Three babies aged six to eighteen months suffering from an incurable breathing condition were saved by doctors who printed a 3-D implant. The implant is made out of a special biodegradable plastic that dissolves in three years (just enough incidentally for kids to be out of harms way permanently). It’s also designed to grow and expand as the babies age, hence it’s called a 4-D printed implant since time is considered an additional dimension, in this case.

Of the tiny  tracheobronchial splints used to restore normal breathing to babies. Image: Morrison et al., Science Translational Medicine

Of the tiny tracheobronchial splints used to restore normal breathing to babies. Image: Morrison et al., Science Translational Medicine

The kids were suffering from a severe form of tracheobronchomalacia, which affects about 1 in 2,000 children around the world. The disease regularly causes the windpipe to collapse, blocking breathing. There is no cure for the disease, and the children in question had a life expectancy estimated at days to weeks. Prior to surgery, the children had tubes attached to their necks and were placed in a permanently ventilated enclosure. At times, the babies suffered severe complications and had to be resuscitated.

Their lives was saved however by a tiny white tube no thicker than a pencil’s lead. To make the implant, the team at  Michigan’s C.S. Mott Children’s Hospital first made CT scans of the babies’ necks to build a model of the collapsed airways. Then a computer program used this geometry to design a 3-D model of the splint which would expand the airway and allow normal breathing. It was only a matter of printing the implant, using a laser 3-D printer which deposits polycaprolactone. So, every implant was custom made to fit inside the baby’s necks perfectly. Each for $10 and a couple of hours of design work.

“This is the first 3D-printed implant specifically designed to change shape over time, the fourth dimension, to allow for a child’s growth,”  Dr. Glenn Green, associate professor of pediatric otolaryngology at C.S. Mott Children’s Hospital in Michigan.

“Holidays are not spent in the hospital anymore,” Green said. “Instead of lying flat on their backs for weeks on end, these children are learning to sit and stand and run.”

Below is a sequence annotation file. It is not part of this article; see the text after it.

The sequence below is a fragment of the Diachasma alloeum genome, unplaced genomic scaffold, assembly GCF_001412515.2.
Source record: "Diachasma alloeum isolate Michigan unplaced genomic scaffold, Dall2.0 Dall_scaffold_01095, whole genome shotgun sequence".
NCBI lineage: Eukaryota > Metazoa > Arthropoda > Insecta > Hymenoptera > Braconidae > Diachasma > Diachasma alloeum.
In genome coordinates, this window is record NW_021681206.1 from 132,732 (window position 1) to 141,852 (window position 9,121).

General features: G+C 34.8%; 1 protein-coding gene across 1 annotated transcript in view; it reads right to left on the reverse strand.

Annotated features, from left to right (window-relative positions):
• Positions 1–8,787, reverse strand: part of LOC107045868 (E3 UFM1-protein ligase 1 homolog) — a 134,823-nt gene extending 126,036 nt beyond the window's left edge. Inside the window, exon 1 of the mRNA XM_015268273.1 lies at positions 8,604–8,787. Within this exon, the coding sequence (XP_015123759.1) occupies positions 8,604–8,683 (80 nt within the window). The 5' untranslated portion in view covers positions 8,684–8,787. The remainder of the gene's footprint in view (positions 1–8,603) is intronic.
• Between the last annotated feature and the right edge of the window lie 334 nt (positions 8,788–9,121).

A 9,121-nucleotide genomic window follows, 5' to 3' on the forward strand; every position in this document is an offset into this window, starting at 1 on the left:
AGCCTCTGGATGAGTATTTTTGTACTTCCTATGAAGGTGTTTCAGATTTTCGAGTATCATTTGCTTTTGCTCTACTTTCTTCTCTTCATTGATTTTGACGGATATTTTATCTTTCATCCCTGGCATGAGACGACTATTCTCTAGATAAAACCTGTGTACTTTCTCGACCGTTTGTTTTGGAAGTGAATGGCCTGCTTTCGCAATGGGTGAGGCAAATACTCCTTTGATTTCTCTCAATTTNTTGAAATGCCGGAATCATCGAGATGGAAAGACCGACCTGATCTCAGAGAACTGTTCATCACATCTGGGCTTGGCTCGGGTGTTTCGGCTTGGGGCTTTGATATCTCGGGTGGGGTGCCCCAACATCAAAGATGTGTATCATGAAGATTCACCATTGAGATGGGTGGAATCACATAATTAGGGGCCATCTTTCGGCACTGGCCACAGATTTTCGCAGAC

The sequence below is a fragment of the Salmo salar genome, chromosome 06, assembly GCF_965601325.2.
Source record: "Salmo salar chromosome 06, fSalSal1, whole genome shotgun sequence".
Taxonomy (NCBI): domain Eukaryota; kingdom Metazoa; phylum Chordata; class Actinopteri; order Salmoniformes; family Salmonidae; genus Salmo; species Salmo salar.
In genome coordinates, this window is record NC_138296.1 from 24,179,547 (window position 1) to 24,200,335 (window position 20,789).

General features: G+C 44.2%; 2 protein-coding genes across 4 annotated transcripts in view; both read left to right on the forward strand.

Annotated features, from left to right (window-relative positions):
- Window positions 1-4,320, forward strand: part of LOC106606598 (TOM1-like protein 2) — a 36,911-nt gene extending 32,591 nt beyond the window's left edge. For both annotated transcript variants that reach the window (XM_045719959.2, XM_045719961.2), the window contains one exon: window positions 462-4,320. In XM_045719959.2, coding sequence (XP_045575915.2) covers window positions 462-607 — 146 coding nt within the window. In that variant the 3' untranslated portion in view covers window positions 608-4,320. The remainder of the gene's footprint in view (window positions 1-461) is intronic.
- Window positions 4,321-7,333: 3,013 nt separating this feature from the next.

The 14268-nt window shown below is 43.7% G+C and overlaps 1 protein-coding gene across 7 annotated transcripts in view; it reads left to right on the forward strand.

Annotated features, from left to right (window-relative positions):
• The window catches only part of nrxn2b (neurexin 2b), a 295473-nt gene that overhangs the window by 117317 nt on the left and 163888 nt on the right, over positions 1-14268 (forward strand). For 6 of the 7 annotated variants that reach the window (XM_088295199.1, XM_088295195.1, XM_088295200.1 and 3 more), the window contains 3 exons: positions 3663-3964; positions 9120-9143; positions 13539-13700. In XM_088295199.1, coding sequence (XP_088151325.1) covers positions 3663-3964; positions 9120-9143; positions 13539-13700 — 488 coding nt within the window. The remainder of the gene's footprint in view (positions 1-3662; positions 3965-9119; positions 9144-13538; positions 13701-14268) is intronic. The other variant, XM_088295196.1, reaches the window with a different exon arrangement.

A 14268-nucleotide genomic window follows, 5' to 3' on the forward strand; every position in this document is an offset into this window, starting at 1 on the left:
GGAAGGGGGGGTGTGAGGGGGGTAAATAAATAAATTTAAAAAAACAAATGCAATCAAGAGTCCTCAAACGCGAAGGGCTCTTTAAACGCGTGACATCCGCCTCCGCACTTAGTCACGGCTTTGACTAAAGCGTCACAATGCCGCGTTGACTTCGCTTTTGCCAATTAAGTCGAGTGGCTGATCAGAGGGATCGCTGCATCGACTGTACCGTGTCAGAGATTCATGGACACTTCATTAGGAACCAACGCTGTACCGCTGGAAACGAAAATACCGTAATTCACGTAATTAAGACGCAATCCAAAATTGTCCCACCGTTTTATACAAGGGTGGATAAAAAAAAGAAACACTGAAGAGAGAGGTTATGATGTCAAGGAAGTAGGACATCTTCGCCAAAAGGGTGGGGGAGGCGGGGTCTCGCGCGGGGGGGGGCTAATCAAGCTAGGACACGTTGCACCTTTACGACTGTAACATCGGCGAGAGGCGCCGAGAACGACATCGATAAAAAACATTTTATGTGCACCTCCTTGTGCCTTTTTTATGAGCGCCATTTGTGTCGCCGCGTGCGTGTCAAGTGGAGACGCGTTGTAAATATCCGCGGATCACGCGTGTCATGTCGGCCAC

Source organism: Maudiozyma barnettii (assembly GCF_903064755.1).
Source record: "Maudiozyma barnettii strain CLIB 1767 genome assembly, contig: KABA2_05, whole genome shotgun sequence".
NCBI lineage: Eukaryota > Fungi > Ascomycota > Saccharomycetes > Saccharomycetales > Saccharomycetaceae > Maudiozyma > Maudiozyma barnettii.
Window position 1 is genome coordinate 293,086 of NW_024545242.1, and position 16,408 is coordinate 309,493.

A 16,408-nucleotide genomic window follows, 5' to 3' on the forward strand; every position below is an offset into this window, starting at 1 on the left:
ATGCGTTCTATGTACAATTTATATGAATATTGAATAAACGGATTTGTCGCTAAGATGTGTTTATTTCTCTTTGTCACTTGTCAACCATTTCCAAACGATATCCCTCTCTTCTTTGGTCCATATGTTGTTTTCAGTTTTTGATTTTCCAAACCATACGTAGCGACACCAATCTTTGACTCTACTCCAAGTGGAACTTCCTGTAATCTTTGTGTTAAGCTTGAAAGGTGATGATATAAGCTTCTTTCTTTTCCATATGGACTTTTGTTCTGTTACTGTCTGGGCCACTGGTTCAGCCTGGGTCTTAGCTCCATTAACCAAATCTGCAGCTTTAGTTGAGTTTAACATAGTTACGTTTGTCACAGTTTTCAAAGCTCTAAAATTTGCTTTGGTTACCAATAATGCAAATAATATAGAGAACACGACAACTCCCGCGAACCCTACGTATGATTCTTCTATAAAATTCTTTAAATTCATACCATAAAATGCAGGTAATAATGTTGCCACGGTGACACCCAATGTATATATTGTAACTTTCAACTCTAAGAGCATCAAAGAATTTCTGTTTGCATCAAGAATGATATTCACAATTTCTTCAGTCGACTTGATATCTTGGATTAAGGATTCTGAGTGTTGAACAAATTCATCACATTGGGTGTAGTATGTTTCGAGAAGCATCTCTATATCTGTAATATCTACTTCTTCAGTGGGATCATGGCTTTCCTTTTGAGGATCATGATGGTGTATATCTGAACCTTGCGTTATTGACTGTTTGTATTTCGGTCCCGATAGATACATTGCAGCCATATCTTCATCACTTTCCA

“I honestly don’t think we can ever thank Dr. Green and his team in Michigan enough,” Natalie Peterson, mother of sixteen-month-old Garrett Peterson, said. “We know that without this procedure, Garrett was a month or so from passing away.”

Two renderings of the tracheobronchial splint, which is placed over the collapsed airway. The design parameters (inner diameter, length, wall thickness, and number and spacing of suture holes) were adjusted according to the patient's specific anatomy. (Morrison et al., Science Translational Medicine)

Two renderings of the tracheobronchial splint, which is placed over the collapsed airway. The design parameters (inner diameter, length, wall thickness, and number and spacing of suture holes) were adjusted according to the patient’s specific anatomy. (Morrison et al., Science Translational Medicine)

If children survive past age three, they’ll eventually get strong enough to get rid of  tracheobronchomalacia with no sign they ever had the disease which nearly wiped them out as newborns.

“We were honestly terrified, just hoping that we were making the right decision,” the mother of  five-month-old Ian Orbich , Meghan Orbich, said in a statement. “I am thankful every single day that this splint was developed. It has meant our son’s life. I am certain that if we hadn’t had the opportunity to bring Ian to Mott, he would not be here with us today.”

Their work was described in a paper published in the journal Science Translational Medicine.

 

 

 

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